Aldous Huxley


Biography of Aldous Huxley

Aldous Leonard Huxley (26 July 1894 – 22 November 1963) was an English writer and one of the most prominent members of the famous Huxley family. Best known for his novels including Brave New World and a wide-ranging output of essays, Huxley also edited the magazine Oxford Poetry, and published short stories, poetry, travel writing, film stories and scripts. Huxley spent the later part of his life in the United States, living in Los Angeles from 1937 until his death.

Aldous Huxley was a humanist, pacifist, and satirist, and he was latterly interested in spiritual subjects such as parapsychology and philosophical mysticism. He is also well known for advocating and taking psychedelics.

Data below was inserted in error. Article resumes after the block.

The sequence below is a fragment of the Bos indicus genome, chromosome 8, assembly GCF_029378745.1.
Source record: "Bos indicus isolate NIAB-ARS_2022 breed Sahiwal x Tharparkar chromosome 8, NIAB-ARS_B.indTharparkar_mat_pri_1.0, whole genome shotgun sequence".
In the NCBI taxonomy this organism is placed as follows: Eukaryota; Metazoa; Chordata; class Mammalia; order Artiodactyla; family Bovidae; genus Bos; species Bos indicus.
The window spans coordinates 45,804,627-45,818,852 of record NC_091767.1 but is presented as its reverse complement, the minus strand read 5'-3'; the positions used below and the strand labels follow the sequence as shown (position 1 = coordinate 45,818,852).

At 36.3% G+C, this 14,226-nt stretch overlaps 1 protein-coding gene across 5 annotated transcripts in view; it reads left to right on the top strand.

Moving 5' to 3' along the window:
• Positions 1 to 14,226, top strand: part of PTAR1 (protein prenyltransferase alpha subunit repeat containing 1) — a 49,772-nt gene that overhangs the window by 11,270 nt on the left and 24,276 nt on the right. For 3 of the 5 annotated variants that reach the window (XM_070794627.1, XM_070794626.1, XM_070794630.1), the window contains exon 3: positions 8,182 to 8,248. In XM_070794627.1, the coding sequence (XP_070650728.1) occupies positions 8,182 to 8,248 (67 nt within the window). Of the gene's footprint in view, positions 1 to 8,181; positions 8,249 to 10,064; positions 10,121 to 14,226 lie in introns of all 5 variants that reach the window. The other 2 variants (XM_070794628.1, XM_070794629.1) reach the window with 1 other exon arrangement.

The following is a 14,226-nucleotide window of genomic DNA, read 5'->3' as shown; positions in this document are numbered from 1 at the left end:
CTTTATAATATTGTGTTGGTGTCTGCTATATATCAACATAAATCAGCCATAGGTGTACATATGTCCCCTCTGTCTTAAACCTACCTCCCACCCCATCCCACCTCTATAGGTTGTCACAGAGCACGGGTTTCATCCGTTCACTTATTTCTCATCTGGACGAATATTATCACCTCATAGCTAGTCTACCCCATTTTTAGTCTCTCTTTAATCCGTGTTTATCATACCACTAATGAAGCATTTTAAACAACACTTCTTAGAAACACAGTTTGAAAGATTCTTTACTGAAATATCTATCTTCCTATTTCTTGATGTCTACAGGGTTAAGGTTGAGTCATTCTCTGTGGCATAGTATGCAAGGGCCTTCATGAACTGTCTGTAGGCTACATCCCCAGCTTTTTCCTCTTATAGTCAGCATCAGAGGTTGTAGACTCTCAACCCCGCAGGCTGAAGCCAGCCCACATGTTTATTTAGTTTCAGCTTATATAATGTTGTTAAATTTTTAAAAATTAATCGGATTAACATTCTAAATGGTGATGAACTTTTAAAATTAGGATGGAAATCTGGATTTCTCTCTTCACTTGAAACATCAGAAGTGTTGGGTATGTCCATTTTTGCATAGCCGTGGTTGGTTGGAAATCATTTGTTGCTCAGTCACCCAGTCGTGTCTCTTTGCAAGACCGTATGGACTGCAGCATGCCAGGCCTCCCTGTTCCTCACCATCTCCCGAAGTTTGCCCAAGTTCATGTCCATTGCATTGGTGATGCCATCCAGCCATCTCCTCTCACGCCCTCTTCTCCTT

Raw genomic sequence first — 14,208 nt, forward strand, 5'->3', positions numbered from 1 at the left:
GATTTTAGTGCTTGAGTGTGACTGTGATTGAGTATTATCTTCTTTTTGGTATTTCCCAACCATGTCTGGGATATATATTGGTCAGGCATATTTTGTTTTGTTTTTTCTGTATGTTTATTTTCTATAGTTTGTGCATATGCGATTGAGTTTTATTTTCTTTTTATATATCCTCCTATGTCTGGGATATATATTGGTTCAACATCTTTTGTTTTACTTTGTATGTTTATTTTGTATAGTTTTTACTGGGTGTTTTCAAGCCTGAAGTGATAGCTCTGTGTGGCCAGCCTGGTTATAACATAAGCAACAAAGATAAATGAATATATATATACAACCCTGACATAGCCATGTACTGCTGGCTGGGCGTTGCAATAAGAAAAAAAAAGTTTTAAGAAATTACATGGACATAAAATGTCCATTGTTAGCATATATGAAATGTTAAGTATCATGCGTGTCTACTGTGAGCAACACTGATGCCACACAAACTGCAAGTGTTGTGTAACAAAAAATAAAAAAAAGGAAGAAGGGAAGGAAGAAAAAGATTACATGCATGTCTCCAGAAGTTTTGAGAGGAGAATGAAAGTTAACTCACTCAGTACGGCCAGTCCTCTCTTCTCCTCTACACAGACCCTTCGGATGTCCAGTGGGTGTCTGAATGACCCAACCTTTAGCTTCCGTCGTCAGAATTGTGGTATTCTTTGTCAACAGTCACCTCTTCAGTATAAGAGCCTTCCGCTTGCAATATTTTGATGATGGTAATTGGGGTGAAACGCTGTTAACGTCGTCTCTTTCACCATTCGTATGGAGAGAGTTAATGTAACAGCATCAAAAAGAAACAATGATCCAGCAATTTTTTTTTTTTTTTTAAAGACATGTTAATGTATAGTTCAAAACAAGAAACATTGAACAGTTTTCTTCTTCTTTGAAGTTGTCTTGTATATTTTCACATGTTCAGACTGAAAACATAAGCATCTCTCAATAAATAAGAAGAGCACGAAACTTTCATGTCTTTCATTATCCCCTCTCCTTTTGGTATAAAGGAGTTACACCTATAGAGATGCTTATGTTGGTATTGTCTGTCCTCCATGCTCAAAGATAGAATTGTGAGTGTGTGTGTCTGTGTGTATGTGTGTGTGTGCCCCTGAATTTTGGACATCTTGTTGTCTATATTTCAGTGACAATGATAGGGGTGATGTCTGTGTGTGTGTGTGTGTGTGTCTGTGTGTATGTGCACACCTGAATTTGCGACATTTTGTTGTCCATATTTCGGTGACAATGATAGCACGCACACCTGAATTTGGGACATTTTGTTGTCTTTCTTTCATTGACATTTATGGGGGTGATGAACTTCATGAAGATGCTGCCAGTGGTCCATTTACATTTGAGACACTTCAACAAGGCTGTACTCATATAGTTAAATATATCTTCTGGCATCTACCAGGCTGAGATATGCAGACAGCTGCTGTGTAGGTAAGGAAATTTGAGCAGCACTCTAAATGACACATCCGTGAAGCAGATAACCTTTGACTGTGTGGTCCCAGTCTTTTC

By the end of his life Huxley was widely acknowledged as one of the pre-eminent intellectuals of his time and respected as an important researcher into visual communication and sight-related theories as well.

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Doors Of The Temple

Many are the doors of the spirit that lead
Into the inmost shrine:
And I count the gates of the temple divine,
Since the god of the place is God indeed.
And these are the gates that God decreed
Should lead to his house: - kisses and wine,
Cool depths of thought, youth without rest,
And calm old age, prayer and desire,
The lover's and mother's breast,

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